It’s eleven years since I explored the shared 3D world of Second Life. The University of Edinburgh owns a virtual island there, and in 2006 I was gifted a small promontory of land on which to conduct some experiments.
This playground nook was always a mess. One of our team created a stylised version of our real-world teaching space (the atrium); there was a booth for playing music, and lots of cubes, spheres and other ruins lay on the ground or hovered mid air. A giant octopus hung frozen 15 meters above the sea.
I went back last year to show students in my Media and Culture class what a virtual environment could be like. But by then I had lost all rights to build on our land, or make adjustments. I couldn’t log on as my old avatar, Badger Paderborn, so I had to create a new identity, which I called Blockard. I could then visit our land and show it to others, but as Blockard I had no rights to build, or do a clean up.
So this year I contacted Linden Labs who brought my old avatar back to life. I had accrued unpaid debts of several Linden dollars, so they closed my account some years ago. You pay for certain rights, and residents buy virtual objects and clothing from one another. It’s a commercial operation after all.
I paid my debts and came back to life as Badger Paderborn. The body, clothing, hair and modifications I adopted eleven years ago were gone, and I had to select a new, youthful, body from the catalogue. I was Badger Paderborn re-born.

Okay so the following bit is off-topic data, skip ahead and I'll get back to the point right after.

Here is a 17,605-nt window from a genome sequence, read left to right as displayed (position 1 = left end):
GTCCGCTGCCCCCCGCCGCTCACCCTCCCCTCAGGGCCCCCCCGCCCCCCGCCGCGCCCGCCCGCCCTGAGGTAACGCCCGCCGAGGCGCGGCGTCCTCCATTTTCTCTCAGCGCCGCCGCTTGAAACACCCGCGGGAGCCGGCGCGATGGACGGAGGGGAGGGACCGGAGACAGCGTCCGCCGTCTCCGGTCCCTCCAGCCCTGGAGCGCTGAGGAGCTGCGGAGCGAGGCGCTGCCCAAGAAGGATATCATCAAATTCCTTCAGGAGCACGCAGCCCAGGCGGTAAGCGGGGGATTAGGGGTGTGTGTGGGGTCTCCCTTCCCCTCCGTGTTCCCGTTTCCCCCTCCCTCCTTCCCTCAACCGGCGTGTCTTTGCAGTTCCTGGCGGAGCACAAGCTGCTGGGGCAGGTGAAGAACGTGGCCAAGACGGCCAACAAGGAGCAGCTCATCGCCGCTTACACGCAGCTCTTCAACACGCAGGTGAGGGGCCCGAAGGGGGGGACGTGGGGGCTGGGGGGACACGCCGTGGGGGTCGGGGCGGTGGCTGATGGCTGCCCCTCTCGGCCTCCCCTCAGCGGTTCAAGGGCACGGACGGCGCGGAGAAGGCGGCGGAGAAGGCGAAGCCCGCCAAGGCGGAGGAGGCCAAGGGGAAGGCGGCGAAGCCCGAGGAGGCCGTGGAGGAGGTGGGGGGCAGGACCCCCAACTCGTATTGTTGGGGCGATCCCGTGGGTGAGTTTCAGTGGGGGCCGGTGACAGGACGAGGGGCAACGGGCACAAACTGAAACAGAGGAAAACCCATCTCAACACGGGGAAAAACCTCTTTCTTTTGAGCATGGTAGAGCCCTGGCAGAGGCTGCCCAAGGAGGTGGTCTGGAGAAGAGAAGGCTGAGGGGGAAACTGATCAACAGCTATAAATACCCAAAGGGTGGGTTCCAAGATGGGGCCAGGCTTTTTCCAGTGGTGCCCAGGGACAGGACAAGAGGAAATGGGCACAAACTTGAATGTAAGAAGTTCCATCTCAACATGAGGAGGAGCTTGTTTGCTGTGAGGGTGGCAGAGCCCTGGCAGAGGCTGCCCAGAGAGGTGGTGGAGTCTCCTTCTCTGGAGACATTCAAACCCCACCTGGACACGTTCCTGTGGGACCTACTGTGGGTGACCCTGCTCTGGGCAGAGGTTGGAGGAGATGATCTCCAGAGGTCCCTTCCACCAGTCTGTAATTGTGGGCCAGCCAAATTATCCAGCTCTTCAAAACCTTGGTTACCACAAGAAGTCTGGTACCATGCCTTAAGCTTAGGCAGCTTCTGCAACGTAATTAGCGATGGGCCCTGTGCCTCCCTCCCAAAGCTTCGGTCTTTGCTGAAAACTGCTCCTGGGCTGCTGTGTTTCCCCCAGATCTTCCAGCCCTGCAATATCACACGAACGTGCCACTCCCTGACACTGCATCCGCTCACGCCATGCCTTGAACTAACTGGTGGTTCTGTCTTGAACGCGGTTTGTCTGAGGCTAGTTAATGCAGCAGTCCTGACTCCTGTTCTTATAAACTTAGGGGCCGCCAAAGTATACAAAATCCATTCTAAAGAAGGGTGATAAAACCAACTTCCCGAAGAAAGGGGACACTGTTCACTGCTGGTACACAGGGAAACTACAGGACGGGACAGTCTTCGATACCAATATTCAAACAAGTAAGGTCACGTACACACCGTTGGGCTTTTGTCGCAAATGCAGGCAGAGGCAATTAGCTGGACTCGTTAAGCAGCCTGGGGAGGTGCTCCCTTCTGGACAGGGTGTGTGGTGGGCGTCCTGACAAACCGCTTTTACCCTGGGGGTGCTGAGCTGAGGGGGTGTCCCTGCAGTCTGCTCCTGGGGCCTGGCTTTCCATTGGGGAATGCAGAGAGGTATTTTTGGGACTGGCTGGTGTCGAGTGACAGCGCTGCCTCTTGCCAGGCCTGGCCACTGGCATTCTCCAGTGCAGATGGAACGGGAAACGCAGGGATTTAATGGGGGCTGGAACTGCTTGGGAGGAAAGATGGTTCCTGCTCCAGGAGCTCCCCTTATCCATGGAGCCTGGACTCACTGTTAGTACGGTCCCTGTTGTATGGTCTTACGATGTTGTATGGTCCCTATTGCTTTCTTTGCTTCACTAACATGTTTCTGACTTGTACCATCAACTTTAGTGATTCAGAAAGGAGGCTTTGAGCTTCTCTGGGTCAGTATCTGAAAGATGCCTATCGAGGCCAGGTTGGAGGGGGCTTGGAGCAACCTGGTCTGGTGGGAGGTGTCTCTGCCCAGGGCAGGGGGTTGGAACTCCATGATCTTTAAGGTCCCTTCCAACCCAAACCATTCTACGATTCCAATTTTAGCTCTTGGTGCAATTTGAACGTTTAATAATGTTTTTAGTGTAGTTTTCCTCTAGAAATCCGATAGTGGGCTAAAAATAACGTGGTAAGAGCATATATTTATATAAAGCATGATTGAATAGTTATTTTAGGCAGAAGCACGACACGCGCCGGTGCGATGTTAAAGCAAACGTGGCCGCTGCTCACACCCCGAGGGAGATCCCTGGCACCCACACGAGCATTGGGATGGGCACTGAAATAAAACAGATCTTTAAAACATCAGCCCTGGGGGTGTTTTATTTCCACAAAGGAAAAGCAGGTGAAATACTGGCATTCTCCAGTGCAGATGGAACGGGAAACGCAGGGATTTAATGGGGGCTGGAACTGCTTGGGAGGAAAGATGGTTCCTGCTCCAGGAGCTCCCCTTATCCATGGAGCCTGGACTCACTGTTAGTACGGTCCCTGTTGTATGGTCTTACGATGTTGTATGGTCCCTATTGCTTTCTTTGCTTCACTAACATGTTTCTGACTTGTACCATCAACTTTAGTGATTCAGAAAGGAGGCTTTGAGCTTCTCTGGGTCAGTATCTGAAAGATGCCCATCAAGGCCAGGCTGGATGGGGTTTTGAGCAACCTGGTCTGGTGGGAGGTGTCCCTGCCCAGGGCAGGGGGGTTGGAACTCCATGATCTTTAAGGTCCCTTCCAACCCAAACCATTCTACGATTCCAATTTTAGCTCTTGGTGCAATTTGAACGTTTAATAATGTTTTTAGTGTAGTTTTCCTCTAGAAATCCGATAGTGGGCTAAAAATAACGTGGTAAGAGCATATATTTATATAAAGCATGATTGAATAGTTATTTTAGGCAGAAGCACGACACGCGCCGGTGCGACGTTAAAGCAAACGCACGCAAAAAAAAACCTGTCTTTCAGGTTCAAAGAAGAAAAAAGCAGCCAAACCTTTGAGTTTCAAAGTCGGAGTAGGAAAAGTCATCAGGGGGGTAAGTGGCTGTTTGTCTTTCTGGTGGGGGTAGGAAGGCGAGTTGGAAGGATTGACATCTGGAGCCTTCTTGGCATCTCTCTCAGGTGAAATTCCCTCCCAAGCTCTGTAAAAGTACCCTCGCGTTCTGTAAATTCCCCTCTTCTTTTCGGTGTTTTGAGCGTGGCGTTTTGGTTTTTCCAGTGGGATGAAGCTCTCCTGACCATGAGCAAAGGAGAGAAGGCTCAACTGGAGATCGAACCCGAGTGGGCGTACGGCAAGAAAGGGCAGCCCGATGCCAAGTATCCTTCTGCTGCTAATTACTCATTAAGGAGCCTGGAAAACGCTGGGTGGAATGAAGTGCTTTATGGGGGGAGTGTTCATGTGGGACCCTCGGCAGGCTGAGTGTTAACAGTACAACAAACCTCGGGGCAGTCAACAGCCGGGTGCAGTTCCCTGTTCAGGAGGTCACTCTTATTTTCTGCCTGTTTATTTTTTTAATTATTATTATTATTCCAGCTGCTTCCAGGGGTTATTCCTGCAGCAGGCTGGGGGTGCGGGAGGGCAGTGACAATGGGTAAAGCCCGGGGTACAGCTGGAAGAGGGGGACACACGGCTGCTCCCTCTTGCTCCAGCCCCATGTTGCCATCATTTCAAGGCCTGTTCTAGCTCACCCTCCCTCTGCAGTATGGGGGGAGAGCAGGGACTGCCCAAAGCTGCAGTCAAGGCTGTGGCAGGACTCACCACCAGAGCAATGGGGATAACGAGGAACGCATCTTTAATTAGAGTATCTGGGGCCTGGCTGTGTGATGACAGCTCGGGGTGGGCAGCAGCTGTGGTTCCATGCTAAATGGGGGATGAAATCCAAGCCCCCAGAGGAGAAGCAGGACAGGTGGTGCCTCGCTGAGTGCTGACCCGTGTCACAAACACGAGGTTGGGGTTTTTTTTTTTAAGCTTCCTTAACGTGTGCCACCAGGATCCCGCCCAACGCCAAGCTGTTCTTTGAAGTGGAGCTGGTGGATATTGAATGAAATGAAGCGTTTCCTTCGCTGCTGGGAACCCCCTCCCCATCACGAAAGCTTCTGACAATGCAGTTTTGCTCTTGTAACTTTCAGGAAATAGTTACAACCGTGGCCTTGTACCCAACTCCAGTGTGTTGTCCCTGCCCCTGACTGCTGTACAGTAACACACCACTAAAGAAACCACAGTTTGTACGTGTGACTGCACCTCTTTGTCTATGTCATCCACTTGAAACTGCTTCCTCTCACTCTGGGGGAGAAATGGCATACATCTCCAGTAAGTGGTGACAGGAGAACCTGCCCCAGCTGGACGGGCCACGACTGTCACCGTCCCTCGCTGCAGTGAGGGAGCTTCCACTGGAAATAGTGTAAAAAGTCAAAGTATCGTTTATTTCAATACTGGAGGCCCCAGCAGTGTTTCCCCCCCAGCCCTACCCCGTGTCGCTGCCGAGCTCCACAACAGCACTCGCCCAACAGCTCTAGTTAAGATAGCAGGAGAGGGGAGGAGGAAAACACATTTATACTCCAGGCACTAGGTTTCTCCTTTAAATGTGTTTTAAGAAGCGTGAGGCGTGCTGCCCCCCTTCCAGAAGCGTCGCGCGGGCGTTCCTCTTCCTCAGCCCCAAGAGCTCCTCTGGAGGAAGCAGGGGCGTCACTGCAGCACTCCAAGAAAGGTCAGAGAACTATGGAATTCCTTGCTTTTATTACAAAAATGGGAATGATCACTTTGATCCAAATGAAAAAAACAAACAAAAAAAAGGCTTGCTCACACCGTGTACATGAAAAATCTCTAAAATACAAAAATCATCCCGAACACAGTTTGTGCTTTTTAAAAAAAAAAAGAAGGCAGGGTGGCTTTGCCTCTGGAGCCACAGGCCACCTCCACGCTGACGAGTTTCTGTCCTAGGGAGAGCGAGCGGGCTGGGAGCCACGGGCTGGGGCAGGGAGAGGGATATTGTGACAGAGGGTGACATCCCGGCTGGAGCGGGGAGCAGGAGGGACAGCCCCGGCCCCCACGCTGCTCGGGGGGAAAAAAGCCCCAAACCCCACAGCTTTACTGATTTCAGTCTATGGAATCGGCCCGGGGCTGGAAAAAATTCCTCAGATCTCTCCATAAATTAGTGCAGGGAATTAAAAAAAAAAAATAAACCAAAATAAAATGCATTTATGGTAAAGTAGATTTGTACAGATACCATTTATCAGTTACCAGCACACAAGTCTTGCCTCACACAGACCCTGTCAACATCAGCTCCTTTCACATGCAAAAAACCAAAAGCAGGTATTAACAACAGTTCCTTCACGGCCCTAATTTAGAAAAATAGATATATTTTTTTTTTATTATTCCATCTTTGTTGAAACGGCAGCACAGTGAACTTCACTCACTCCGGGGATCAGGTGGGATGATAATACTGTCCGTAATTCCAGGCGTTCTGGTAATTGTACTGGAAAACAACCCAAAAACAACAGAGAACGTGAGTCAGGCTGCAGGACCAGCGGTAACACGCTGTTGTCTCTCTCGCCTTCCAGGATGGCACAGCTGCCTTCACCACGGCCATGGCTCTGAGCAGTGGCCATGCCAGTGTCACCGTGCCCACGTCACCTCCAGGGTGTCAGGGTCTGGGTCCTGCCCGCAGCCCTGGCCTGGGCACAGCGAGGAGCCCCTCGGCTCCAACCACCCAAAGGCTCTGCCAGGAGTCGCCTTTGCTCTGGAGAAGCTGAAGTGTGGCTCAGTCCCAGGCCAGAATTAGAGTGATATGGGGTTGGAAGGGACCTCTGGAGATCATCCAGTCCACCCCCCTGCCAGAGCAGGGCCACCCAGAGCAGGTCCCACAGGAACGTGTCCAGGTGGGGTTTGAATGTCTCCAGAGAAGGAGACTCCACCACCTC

Now I could do a clean up, which is to send objects back to their original owners. I installed a display board with a class photograph. I coaxed the giant octopus back into the sea.
Earlier in the week, ten volunteers agreed to meet me in Second Life during class time, and with little preparation. With my renewed status, I could add them to my group, which meant these rookie residents could also build on our promontory. Here’s what we did.
Parade of the avatars
The class watched on a big screen while the ten residents and I assembled at our virtual atrium. I demonstrated the simple procedure for building on the site. I then set them the task of working in pairs to each build an arch.
The class voted on the best arch. The one with the striped lintel won. We celebrated by forming a conga line (or perhaps just a queue), and processed to music around the site and through the arches.
That ended in a free-for-all as residents discovered they could fly, and that they could change their avatars into something exotic. The audience throughout thought the spectacle hilarious. We reconvened for a group photograph.
To listen as a podcast on a smartphone or other podcast app see Podcast instructions